Western governments, including the United States, appear to be stepping up efforts to censor Internet search results and YouTube videos, according to a “transparency report” released by Google.
“It’s alarming not only because free expression is at risk, but because some of these requests come from countries you might not suspect — Western democracies not typically associated with censorship,” Dorothy Chou, a senior policy analyst at Google, wrote in a blog post on Sunday night.
“For example, in the second half of last year, Spanish regulators asked us to remove 270 search results that linked to blogs and articles in newspapers referencing individuals and public figures, including mayors and public prosecutors. In Poland, we received a request from a public institution to remove links to a site that criticized it. We didn’t comply with either of these requests.”
In the last half of 2011, U.S. agencies asked Google to remove 6,192 individual pieces of content from its search results, blog posts or archives of online videos, according to the report. That’s up 718% compared with the 757 such items that U.S. agencies asked Google to remove in the six months prior.
Overall, Google received 187 requests from United States law enforcement agencies and courts to remove content from its Web properties from July to December, up 103% from the 92 requests the Mountain View, California, company received in the previous reporting period.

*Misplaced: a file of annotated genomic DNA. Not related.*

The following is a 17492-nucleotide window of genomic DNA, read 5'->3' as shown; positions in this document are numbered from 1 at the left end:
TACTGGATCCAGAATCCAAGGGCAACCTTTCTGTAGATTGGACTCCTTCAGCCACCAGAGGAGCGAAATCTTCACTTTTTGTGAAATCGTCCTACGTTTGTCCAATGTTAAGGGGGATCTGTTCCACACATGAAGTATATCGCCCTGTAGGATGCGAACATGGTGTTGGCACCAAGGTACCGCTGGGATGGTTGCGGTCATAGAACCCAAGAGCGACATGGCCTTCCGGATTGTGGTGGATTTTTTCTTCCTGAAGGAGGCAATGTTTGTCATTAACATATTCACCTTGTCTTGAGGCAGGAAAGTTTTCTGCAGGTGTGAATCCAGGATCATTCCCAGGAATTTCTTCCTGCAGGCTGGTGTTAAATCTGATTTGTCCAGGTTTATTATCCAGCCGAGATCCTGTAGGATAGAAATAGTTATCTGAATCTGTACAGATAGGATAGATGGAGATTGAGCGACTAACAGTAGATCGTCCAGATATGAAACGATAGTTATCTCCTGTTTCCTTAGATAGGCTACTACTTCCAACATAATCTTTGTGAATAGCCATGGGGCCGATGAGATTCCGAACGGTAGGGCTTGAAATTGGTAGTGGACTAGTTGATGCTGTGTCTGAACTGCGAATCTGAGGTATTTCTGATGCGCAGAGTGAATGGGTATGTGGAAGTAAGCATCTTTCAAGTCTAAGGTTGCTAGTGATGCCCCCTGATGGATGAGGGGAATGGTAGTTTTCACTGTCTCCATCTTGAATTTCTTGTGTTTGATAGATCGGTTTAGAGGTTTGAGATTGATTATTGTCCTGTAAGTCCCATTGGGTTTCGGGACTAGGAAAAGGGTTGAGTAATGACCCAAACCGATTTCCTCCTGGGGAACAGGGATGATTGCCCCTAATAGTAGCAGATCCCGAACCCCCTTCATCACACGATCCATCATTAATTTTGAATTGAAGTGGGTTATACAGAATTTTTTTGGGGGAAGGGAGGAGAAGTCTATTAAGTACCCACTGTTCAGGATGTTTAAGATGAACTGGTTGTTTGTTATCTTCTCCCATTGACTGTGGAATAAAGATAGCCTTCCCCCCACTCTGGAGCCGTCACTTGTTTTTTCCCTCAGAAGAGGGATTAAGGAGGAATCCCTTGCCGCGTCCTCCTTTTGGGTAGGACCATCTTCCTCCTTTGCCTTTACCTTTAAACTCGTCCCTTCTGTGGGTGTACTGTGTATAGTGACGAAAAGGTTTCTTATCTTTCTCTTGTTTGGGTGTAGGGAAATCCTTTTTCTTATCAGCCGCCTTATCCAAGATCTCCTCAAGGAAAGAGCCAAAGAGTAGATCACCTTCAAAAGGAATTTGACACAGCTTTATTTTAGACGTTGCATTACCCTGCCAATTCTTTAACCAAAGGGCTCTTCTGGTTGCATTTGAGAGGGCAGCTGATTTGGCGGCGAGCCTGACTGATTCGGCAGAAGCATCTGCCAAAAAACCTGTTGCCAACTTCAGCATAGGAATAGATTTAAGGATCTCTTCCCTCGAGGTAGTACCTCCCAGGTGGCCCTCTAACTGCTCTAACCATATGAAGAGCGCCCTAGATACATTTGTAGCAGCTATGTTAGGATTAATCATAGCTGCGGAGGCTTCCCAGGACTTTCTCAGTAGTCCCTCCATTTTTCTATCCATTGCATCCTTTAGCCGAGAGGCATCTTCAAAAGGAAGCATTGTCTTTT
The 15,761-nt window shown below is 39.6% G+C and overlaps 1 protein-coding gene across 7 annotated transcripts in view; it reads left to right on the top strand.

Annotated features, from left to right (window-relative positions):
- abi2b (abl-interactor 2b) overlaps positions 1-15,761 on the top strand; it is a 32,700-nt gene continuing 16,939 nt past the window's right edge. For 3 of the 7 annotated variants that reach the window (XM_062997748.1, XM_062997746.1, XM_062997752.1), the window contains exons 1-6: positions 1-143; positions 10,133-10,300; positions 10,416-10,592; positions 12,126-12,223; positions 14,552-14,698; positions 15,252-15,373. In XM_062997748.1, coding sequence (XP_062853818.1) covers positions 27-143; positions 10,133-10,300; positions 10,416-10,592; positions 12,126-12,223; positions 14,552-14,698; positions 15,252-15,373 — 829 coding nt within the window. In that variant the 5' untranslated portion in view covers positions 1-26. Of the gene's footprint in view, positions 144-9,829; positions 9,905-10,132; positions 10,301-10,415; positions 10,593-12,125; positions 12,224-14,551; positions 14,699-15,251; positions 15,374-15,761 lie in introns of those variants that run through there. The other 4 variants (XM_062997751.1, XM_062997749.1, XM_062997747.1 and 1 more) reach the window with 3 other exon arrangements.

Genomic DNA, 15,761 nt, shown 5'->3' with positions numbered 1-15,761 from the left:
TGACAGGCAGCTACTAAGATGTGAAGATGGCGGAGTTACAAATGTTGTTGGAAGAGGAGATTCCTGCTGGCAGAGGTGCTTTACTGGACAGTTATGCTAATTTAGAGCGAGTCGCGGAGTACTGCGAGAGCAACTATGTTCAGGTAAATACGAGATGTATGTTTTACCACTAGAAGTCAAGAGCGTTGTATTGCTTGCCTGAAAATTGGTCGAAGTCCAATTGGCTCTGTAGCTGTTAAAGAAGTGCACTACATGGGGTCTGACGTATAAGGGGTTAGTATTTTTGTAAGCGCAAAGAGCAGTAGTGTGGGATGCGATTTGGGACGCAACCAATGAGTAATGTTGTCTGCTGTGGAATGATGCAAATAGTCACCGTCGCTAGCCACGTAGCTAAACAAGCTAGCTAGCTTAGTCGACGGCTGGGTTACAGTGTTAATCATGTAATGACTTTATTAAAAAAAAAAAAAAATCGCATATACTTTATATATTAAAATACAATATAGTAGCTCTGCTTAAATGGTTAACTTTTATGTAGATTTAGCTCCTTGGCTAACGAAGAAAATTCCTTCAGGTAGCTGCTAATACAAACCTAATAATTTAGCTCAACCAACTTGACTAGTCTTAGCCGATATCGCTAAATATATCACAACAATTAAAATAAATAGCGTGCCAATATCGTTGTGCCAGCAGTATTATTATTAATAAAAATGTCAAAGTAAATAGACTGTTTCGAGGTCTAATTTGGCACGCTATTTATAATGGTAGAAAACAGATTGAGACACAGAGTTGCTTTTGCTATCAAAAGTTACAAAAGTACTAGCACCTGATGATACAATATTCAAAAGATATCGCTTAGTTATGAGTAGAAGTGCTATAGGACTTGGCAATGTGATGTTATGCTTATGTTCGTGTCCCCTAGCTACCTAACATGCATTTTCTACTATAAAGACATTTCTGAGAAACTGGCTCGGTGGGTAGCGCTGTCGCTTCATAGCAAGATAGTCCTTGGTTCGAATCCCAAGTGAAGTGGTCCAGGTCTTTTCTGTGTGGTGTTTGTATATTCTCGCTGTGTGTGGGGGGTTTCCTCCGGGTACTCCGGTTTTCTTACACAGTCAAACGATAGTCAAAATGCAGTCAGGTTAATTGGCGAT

In one incident cited in the report, a U.S. law enforcement agency asked Google to take down a blog that “allegedly defamed a law enforcement official in a personal capacity.” The company did not comply with that request.
In another, a separate law enforcement group asked Google to take down 1,400 YouTube videos (Google owns YouTube) because of “alleged harassment.”
And in Canada, the passport office asked Google to delete a YouTube video “of a Canadian citizen urinating on his passport and flushing it down the toilet,” according to the report.
The tech company did not oblige either of those requests but did comply at least in part with 42% of the removal requests from the United States in the last half of 2011, the report says. That number is down considerably compared to previous reports; In the latter half of 2010, for example, Google said it complied with 87% of U.S. requests to remove content.